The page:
4. Maintain positive relationships. Meaningful connections with others (and with yourself) is a key to recovery. When you find yourself getting stuck in ED thoughts or actions, reach out to chat or spend time with people. Your relationships can provide support when you need it and let fun into your life. So, when you have downtime, invest in nurturing your relationships, not the ED. This includes noticing when you could use some nurturing yourself, such as rest, quiet, exercise, or tuning in.
  5. Build a multidimensional life. Being at college is an ideal time to expand yourself. There is a wide range of opportunities for relationships, involvement, learning, and growth. In stark contrast, being immersed in an eating disorder is limiting, isolating, and tiresome. That’s why making your life bigger, more meaningful, and more dynamic helps shift your attention to things that matter more. Instead of spending time in a mental obsession with food, weight, or shape, cultivate other, more interesting aspects of your identity.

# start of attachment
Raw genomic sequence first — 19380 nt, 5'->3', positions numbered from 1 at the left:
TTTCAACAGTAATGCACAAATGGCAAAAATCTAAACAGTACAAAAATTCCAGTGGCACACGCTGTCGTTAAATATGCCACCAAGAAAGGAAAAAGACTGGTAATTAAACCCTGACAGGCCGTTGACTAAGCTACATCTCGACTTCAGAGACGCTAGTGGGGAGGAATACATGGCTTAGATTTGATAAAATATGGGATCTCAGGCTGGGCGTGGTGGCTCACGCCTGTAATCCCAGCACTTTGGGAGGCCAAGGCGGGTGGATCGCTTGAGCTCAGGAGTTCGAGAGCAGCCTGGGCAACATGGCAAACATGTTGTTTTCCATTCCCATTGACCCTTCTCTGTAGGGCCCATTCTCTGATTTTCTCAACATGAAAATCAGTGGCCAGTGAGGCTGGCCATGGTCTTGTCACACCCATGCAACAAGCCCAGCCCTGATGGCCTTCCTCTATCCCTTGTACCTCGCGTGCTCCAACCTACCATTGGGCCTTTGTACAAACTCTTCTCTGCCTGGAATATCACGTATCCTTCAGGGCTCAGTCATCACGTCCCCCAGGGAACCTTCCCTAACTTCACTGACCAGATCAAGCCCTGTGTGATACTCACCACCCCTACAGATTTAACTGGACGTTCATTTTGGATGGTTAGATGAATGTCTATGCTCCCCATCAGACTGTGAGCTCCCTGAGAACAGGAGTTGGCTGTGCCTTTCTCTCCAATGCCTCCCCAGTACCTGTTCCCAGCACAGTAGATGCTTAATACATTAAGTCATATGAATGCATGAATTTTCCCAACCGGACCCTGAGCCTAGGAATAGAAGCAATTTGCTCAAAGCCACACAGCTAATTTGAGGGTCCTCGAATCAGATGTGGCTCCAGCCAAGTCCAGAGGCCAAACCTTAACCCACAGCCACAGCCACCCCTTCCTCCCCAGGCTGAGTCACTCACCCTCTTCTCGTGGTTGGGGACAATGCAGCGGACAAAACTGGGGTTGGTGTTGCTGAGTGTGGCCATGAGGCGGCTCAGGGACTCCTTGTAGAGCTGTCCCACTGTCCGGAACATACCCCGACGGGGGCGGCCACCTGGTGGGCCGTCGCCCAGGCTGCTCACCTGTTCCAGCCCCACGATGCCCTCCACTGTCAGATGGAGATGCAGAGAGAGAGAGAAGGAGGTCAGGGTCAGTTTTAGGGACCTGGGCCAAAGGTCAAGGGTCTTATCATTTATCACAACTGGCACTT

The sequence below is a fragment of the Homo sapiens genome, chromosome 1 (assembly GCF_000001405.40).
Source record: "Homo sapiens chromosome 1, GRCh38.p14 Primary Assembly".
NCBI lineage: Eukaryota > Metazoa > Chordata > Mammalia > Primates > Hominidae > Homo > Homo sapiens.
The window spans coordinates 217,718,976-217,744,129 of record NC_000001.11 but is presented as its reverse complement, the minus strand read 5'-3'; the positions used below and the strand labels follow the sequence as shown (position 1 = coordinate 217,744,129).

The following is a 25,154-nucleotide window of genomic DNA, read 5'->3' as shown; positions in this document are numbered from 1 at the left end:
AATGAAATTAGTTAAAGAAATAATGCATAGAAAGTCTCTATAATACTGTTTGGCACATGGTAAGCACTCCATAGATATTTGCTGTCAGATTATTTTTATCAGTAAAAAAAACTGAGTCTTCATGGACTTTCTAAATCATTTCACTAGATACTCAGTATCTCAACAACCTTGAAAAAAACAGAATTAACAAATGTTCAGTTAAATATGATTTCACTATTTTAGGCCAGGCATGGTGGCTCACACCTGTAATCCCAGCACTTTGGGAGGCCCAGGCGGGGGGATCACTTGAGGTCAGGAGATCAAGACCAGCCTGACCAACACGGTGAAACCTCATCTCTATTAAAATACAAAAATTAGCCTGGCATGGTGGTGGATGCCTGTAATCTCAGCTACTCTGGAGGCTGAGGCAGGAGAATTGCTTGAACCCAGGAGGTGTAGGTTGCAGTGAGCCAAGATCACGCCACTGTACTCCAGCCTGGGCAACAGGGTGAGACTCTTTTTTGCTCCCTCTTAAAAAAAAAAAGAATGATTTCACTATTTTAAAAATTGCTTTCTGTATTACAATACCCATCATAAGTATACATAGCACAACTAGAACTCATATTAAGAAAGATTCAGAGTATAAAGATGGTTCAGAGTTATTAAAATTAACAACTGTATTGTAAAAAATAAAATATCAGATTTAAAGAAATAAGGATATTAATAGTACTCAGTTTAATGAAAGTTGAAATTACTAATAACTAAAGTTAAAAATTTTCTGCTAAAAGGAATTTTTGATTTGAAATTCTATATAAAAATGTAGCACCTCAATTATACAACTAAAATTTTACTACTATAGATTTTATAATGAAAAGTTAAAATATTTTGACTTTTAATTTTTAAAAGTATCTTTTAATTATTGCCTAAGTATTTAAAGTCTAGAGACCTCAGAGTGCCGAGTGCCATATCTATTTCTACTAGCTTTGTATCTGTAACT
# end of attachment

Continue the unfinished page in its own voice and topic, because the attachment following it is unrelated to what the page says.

6. Keep your body regulated. Not getting adequate sleep, being too stressed, or feeling sick can interfere with eating well because of dysregulated hormones, mood, and hunger and fullness cues. Keep in mind that there are natural, negative consequences to pushing beyond your body’s limits. Sleep deprivation and intense stress have a physiological impact on appetite and satiety. Therefore, take time to sleep well, unwind from especially stressful days, and heal from any illness.


"As scary as this can be I want you to know no matter how broken you feel, and how seemingly unlikely it is, we are never too broken to heal." —Jonathan Van Ness